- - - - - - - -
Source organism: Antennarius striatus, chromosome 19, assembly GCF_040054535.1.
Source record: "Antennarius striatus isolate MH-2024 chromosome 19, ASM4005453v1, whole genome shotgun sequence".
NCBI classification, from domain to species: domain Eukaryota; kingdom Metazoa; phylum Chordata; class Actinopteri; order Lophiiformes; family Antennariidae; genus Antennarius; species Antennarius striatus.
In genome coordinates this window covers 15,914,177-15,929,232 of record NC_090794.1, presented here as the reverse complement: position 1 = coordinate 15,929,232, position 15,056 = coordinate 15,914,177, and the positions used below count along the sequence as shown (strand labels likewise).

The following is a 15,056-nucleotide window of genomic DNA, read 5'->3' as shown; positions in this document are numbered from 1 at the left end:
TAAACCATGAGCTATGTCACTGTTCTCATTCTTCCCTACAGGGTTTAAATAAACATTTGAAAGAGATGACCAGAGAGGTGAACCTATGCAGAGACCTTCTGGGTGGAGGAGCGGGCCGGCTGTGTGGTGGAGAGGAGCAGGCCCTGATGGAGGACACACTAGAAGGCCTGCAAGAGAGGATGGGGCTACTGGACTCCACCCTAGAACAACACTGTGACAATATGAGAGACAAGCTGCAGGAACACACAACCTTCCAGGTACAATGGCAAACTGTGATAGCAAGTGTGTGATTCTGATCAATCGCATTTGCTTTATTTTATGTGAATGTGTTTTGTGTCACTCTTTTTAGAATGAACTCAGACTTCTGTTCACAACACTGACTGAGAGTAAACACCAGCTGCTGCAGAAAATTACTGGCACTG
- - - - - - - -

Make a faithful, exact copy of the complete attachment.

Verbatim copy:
Source organism: Antennarius striatus, chromosome 19, assembly GCF_040054535.1.
Source record: "Antennarius striatus isolate MH-2024 chromosome 19, ASM4005453v1, whole genome shotgun sequence".
NCBI classification, from domain to species: domain Eukaryota; kingdom Metazoa; phylum Chordata; class Actinopteri; order Lophiiformes; family Antennariidae; genus Antennarius; species Antennarius striatus.
In genome coordinates this window covers 15,914,177-15,929,232 of record NC_090794.1, presented here as the reverse complement: position 1 = coordinate 15,929,232, position 15,056 = coordinate 15,914,177, and the positions used below count along the sequence as shown (strand labels likewise).

The following is a 15,056-nucleotide window of genomic DNA, read 5'->3' as shown; positions in this document are numbered from 1 at the left end:
TAAACCATGAGCTATGTCACTGTTCTCATTCTTCCCTACAGGGTTTAAATAAACATTTGAAAGAGATGACCAGAGAGGTGAACCTATGCAGAGACCTTCTGGGTGGAGGAGCGGGCCGGCTGTGTGGTGGAGAGGAGCAGGCCCTGATGGAGGACACACTAGAAGGCCTGCAAGAGAGGATGGGGCTACTGGACTCCACCCTAGAACAACACTGTGACAATATGAGAGACAAGCTGCAGGAACACACAACCTTCCAGGTACAATGGCAAACTGTGATAGCAAGTGTGTGATTCTGATCAATCGCATTTGCTTTATTTTATGTGAATGTGTTTTGTGTCACTCTTTTTAGAATGAACTCAGACTTCTGTTCACAACACTGACTGAGAGTAAACACCAGCTGCTGCAGAAAATTACTGGCACTG